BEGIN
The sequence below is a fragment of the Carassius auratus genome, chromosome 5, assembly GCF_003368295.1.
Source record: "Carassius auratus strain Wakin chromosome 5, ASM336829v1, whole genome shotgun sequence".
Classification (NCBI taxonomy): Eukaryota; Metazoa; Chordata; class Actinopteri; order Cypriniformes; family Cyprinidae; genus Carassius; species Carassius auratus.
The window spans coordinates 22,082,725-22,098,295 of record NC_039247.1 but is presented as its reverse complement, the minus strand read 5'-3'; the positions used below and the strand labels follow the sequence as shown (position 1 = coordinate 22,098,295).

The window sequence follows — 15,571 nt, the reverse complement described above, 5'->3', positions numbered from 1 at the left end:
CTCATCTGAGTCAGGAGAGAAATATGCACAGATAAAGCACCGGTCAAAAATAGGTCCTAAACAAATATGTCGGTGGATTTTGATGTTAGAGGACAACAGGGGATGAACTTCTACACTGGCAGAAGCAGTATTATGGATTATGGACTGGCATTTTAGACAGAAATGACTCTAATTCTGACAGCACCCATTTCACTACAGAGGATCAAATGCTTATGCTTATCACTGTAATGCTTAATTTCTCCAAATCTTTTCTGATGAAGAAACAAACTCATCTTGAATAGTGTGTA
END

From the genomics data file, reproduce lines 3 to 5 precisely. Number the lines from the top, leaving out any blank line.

Classification (NCBI taxonomy): Eukaryota; Metazoa; Chordata; class Actinopteri; order Cypriniformes; family Cyprinidae; genus Carassius; species Carassius auratus.
The window spans coordinates 22,082,725-22,098,295 of record NC_039247.1 but is presented as its reverse complement, the minus strand read 5'-3'; the positions used below and the strand labels follow the sequence as shown (position 1 = coordinate 22,098,295).

The window sequence follows — 15,571 nt, the reverse complement described above, 5'->3', positions numbered from 1 at the left end: